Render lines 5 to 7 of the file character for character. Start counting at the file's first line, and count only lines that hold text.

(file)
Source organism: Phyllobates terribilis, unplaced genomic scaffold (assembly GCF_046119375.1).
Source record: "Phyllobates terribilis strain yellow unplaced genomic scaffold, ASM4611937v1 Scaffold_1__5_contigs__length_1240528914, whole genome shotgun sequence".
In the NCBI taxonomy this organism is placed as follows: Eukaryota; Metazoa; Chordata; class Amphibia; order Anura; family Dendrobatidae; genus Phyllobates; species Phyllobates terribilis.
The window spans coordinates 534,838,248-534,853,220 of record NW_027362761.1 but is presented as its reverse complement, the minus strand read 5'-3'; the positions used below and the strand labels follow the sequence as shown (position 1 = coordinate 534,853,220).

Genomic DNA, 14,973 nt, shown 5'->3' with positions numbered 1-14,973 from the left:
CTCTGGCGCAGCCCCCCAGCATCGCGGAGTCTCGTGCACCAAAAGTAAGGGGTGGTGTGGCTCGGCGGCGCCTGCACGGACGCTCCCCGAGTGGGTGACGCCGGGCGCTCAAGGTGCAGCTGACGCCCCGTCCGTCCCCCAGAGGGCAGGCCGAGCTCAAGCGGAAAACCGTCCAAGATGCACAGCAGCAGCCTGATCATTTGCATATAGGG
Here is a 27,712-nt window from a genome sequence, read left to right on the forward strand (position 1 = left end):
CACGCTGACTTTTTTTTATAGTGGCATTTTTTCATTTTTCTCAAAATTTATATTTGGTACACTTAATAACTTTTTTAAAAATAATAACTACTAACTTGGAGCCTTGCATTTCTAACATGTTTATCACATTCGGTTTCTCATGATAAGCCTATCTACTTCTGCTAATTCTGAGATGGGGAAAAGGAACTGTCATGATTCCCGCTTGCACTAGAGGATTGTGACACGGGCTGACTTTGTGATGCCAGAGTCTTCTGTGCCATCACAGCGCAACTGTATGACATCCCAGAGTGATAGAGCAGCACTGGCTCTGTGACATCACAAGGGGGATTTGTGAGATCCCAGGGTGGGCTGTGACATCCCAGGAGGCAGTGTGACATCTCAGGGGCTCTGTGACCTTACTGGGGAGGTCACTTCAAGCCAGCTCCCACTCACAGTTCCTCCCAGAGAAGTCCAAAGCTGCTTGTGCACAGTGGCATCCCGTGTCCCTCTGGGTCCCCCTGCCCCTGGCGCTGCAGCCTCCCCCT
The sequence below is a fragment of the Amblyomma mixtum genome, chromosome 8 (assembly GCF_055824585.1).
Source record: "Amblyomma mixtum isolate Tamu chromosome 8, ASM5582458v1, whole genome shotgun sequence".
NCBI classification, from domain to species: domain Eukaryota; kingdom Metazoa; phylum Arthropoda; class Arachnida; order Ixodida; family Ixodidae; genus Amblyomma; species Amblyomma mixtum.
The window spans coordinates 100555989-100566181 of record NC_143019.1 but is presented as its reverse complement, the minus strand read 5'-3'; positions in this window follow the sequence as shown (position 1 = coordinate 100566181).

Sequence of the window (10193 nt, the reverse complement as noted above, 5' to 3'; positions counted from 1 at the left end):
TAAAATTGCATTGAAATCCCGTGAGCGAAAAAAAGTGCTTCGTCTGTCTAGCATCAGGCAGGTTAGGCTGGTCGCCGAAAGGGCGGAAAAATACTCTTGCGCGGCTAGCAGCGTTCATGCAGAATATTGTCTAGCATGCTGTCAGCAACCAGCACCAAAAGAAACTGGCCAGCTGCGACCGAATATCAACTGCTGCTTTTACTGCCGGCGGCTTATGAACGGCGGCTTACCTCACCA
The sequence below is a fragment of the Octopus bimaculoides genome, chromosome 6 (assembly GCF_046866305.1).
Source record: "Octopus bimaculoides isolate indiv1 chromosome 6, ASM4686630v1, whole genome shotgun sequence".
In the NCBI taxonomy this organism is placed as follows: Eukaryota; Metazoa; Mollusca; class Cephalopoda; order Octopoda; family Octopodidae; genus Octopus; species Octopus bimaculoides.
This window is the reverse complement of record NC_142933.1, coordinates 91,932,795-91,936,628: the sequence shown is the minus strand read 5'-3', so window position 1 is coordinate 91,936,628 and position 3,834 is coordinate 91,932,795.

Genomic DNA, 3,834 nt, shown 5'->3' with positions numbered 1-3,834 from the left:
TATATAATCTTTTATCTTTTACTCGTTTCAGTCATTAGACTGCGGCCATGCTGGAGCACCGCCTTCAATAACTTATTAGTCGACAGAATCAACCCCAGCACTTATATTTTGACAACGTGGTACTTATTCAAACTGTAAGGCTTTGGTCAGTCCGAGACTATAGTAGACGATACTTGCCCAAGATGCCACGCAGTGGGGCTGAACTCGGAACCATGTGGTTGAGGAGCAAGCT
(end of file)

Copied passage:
Genomic DNA, 14,973 nt, shown 5'->3' with positions numbered 1-14,973 from the left:
CTCTGGCGCAGCCCCCCAGCATCGCGGAGTCTCGTGCACCAAAAGTAAGGGGTGGTGTGGCTCGGCGGCGCCTGCACGGACGCTCCCCGAGTGGGTGACGCCGGGCGCTCAAGGTGCAGCTGACGCCCCGTCCGTCCCCCAGAGGGCAGGCCGAGCTCAAGCGGAAAACCGTCCAAGATGCACAGCAGCAGCCTGATCATTTGCATATAGGG
Here is a 27,712-nt window from a genome sequence, read left to right on the forward strand (position 1 = left end):